Fans of the original Little Shop of Horrors, that funny-creepy black-&-white gem from 1960, of course remember Jackie Joseph. As Audrey, the love interest of the hapless Seymour, she’s the rose in a garden full of poison ivy. Fittingly, Jackie herself loves to garden. We had lunch recently in her comfortable Sherman Oaks home, slurping down gazpacho made from tomatoes, peppers, and onions she grew herself. Fortunately, no man-eating plants were on the menu.
Our chat quickly turned to Roger Corman’s two-day movie. He had the use of someone else’s leftover set, and shooting had to finish before 1959 ended, because the new 1960 SAG contract would guarantee actors residuals. To save time, Roger had several cameras running at once, and didn’t sweat the small stuff: “If by chance there was a shadow on you . . . too bad! You had to go on to the next shot. But, for the most part, he got it done.”
Such was the need for speed that Jackie found herself changing her clothes onstage in a carpenter’s booth. All those perky little Fifties outfits came from her own closet. Though her clothing was clingy, she played Audrey totally without a sexual edge, just “a very nice girl wearing a tight dress.” As Roger Corman doubtless intuited, the innocence of the character was not far from that of the young actress: “I just thought anybody who was in a movie had to be amazing, and how lucky I was to have a job.” Her faith in her co-workers, though, wavered when she sat in the makeup chair. At first she was thrilled to be in the hands of a veteran Corman makeup artist . . . until she noticed her eyebrows starting to look disturbingly bushy. Finally she politely asked, “Have you made up a lot of women before?” His reply: “No. Only monsters.” Which was her cue to sneak off to the ladies’ room and repair the damage.
As a director, Roger was not one to discuss interpretations or line-readings. He believed the key was to cast the right actors, those who had the essence of what he was looking for. Jackie now says, “Since he never used me again, I wondered if he was disappointed in me.” She and I agree, though, that there wasn’t much room for her brand of innocence in the Corman world. When they’ve chanced to meet, he has always been cordial, and Jackie clings to an image of him as a country squire, suave and slightly aloof.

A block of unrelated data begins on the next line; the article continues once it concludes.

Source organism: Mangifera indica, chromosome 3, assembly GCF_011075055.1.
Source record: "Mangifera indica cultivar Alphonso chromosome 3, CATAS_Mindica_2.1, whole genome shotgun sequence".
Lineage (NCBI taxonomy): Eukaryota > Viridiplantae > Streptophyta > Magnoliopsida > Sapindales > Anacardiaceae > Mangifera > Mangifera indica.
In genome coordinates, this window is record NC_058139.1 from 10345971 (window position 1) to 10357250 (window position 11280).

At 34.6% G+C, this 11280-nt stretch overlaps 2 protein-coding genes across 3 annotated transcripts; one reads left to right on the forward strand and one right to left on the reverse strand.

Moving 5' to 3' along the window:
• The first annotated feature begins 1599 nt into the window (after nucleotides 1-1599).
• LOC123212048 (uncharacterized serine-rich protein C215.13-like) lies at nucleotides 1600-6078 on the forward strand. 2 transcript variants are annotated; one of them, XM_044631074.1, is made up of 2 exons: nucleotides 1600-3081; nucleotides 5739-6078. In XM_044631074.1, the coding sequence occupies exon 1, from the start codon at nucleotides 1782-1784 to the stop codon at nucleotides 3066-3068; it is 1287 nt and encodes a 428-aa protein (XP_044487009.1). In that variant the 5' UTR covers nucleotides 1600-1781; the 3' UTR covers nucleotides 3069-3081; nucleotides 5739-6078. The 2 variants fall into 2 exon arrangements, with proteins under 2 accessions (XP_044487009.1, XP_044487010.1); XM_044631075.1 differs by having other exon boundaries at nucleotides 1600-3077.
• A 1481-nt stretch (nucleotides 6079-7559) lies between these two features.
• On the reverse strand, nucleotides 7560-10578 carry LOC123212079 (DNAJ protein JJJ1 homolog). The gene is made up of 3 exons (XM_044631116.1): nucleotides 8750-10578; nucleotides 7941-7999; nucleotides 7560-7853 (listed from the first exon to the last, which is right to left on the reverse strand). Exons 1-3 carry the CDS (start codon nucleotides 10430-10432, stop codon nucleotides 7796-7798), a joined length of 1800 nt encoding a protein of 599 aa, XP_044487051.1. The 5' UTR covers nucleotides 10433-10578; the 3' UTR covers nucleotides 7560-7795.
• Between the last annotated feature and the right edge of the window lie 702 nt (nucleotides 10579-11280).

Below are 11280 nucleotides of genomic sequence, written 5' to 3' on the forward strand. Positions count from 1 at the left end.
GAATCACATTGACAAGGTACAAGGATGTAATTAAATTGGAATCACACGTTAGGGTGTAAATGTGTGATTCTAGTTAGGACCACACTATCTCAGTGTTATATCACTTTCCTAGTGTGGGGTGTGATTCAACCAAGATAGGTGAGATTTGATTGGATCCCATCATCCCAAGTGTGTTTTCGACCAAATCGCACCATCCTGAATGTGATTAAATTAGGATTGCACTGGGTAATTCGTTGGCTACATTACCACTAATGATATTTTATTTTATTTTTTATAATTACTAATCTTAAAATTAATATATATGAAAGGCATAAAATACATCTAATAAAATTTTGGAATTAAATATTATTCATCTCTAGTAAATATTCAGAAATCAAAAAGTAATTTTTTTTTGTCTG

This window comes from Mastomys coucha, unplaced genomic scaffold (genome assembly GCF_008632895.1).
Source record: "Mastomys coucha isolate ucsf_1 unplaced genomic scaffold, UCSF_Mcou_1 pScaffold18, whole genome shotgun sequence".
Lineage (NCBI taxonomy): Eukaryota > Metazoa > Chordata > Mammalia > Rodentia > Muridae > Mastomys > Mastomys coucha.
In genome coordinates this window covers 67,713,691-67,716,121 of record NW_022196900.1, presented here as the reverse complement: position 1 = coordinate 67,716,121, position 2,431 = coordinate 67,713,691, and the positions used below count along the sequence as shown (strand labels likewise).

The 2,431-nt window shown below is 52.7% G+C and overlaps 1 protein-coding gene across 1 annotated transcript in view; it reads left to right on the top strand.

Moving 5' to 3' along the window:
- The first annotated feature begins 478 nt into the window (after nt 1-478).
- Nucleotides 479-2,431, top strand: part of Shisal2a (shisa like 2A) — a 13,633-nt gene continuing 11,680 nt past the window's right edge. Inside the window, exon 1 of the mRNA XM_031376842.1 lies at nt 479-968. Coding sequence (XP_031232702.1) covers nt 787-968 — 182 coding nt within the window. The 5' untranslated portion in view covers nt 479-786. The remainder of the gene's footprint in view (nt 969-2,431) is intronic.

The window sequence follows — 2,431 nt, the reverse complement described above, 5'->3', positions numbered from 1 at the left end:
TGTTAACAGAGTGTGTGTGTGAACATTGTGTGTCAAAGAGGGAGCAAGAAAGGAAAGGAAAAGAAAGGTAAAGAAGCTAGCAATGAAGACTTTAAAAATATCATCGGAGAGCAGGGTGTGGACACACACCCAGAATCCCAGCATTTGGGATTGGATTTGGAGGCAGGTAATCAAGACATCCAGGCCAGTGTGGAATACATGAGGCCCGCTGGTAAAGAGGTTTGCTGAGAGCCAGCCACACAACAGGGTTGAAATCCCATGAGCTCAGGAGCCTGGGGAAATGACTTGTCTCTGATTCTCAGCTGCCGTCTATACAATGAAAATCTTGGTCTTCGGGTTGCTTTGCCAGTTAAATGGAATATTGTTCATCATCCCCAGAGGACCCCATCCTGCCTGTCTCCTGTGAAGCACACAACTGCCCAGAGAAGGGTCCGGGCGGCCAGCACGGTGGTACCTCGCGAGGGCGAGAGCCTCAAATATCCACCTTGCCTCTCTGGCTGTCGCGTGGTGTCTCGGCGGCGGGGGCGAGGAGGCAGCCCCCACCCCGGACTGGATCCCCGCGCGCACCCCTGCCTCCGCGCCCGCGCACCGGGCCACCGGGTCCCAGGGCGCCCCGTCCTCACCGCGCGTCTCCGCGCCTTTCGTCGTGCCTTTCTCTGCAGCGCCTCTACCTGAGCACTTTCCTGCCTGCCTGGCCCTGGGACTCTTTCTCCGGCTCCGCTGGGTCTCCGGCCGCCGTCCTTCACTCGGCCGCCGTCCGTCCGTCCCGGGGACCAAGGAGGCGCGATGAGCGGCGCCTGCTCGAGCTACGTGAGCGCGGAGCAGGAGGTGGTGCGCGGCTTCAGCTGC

Still, she’s long been bothered that when Menken and Ashman’s hit musical rendition of Little Shop debuted off-Broadway in 1982, the original cast was not notified. When a touring company put down roots at the Westwood Playhouse, publicity reps didn’t even seem aware of the movie’s existence. Jackie calls this “our adventure in being insignificant.” For that, Roger Corman apparently bears part of the blame. Screenwriter Chuck Griffith once told me how the musical’s Audrey, Ellen Greene, opened his eyes to Corman’s tactic of swearing that such key original players as Jonathan Haze, Mel Welles, and Griffith himself were all deceased, “and therefore there was no point in inviting us to N.Y. for the opening or for offering us anything.”
Still, her role in Little Shop has led to many good things for Jackie Joseph. I’ll get to those another day, but will let her have the final word about Roger Corman’s amazing impact on her career: “Even though he beat us out of getting residuals on our contracts, there was a residual effect that will never go away.”
For more insider stories about Little Shop of Horrors and other Corman accomplishments, I’m pleased to recommend the new edition of my critically acclaimed biography. It brings Roger Corman into the present day, detailing his recent success with monster mash-ups, his acceptance of an Honorary Oscar at a star-studded ceremony in 2009, and the lawsuit that has rocked his family to its foundations. Previously suppressed material has been restored, and this 3rd editionof Roger Corman: Blood-Sucking Vampires, Flesh-Eating Cockroaches, and Driller Killers is enhanced by an all-new photo section as well as a cover that gives Audrey Jr. pride of place.